Funny how things turn out…
If you’d told me just over a year ago that I’d be on radio presenting a breakfast show on one of the most recognisable Christian radio and media brands in the country I’d have laughed in your face.
After I’d slapped you for being ridiculous.
I’d never ‘done’ radio before, and the people I knew in radio made it sound so easy when I listened to them.
I already knew enough to realise that the easier and better radio sounded, the harder the presenter/DJ/on-air personality and the production team behind them had worked to make it so.
Anyway, I digress.
I really want to talk about my sister-in-law Oreka (aka Rhecks), who’s now a radio and a burgeoning TV personality in Lagos, Nigeria.
Anyone who knows anything about the Nigerian music scene knows it’s arguably the biggest and most influential in Africa, so it’s a rather good look for her.
She presents on The Beat 99 FM. From what I can see it looks a pretty solid and popular radio brand in Lagos.
For whatever reason, she went on a bit of a Twitter rant a while back, and as I read her tweets I realised they were a highly invaluable and clever guide to starting your radio (and even your broader media) career.
Breaking into Radio and Media
It’s lifted pretty much ‘as is’ from her Twitter feed, and – as with content from the Twittersphere – it’s heavily abbreviated. I’ve restructured it so you’ll be reading the flow in the right order.
If you’re interested in breaking into radio and media, get the notepad out and take some notes. The truth is there aren’t any hard-and-fast rules about these things, but what you’re about to read is a great career-start-up guide. Prepare for the grind. Take a sip – in fact, take several huge mouthfuls – of reality water Rhecks is pumping out, then go make your career happen!
See you on the airwaves!
16 Tweets to guide your radio (and media) career
Getting in and staying sane…
Tweet 1: people who wanna get into radio, don’t do it coz u think it’s guaranteed payday, fame and fortune. Do it the love of info or music or whatever else
Tweet 2 – 5: some DJs/show anchors have things they do to help time pass by. Some have a full time job & life besides radio. You shouldn’t rely on radio 2keep ur bread buttered. U gotta b resourceful.
Check d stats: working as an ‘on air personality’ (OAP) or whatever u call it is seen as one of the most lonely and depressing jobs there is. The world over. Most radio people are on drugs, alcoholics, clinically depressed or getting through with serious meditation when medication stops working.
Keeping urself grounded isn’t just about u (not) believing ur own hype.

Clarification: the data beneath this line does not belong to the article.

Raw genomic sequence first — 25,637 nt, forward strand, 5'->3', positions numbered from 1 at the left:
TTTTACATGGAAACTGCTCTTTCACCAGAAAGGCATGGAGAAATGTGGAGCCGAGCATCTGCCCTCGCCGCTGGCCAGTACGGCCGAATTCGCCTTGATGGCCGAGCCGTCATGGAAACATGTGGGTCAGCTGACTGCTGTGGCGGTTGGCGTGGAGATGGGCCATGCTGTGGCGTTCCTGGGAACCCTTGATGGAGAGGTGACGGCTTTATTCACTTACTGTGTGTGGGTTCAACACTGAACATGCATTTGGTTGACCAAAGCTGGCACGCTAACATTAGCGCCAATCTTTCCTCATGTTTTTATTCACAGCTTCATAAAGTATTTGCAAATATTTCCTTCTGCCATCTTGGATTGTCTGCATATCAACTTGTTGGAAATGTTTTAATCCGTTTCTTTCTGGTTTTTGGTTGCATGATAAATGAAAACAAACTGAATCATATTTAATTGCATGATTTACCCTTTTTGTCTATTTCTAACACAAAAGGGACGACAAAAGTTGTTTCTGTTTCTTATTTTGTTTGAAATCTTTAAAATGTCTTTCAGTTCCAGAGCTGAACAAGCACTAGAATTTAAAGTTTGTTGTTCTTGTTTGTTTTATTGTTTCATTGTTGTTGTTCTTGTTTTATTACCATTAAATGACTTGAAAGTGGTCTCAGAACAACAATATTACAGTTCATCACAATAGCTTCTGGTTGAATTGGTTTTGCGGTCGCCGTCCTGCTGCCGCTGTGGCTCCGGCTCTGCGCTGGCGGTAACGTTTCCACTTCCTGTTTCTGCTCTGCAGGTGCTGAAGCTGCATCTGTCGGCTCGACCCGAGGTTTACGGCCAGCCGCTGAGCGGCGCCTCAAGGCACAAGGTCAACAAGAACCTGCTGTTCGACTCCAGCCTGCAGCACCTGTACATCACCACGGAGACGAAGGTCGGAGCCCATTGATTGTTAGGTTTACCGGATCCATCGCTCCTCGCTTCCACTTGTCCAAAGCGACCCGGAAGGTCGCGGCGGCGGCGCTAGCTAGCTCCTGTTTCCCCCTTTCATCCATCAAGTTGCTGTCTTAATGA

Tweet 6: that said, with a microphone comes great power. Use it wisely. If u wanna b d funny chap on radio, always b professional even in ur clowning.
Tweet 7 – 13: B careful who u step on as u try2 corner ur own market. B careful of people who will claim to be your friends: artists, actors, marketers.
Even if u r not thinking it, they most certainly r: ‘what’s in it 4me?’. Sum “friends” only need u 4 their next single/album/movie/product launch
Regardless how many times/forms of it u hear, nothing will ever sufficiently prepare u 4d day when it finally hits. & believe me, it will
Career progression, friendships and the issue of money…
And suddenly you’ll look @ every1 differently from there on. Sad, but true. Then there’s d issue of getn paid2 put ur brand (4u as an OAP R a brand) behind something: a hype, voice over, MCing an event, making an appearance @ a new club. Whatever it is, be prepared 2 work 4free.
People don’t look @ it like it’s ur livelihood. If u think about it, artists complain all d time about d entertainment industry being messed up. Wot do u think it’s like for niche groups within d entertainment industry?
Tweet 14 – 16: there is ZERO structure in radio for presenters and a lot is left to the MD/GM/program director’s discretion. #fact
The people wit real pay work behind the scenes. An ‘on-air-personality’ who’s flossing is either doing it via family or friends or barter arrangement or has a stake behind the scenes.
So, there you have it. Odd Twitterspeak notwithstanding, most of what Rhecks describes here is the kind work you need to put in.
Ultimately remember why you do what you do.
If you’re fortunate enough to be in Christian media, or in a choir, or in some kind of Christian service and you perhaps feel a little bit undervalued, think about this: you’re doing it for a cause much bigger than yourself.
Sometimes you’ll do stuff to progress other peoples’ causes and agendas. Sometimes people will try to take advantage of you. Yep, Christians occasionally do that too.
Do other things. Diversify. I run UKGospel.com, UKGShop.com, work at Premier Gospel, and am hugely privileged to write for Mex Magazine.
If I’m having a bad day at one office, there’s usually something from any one of the other projects to lift me up.
And finally: be happy to serve. Let God take care of the rest.
- More tips? See the ‘Top 5’ blog series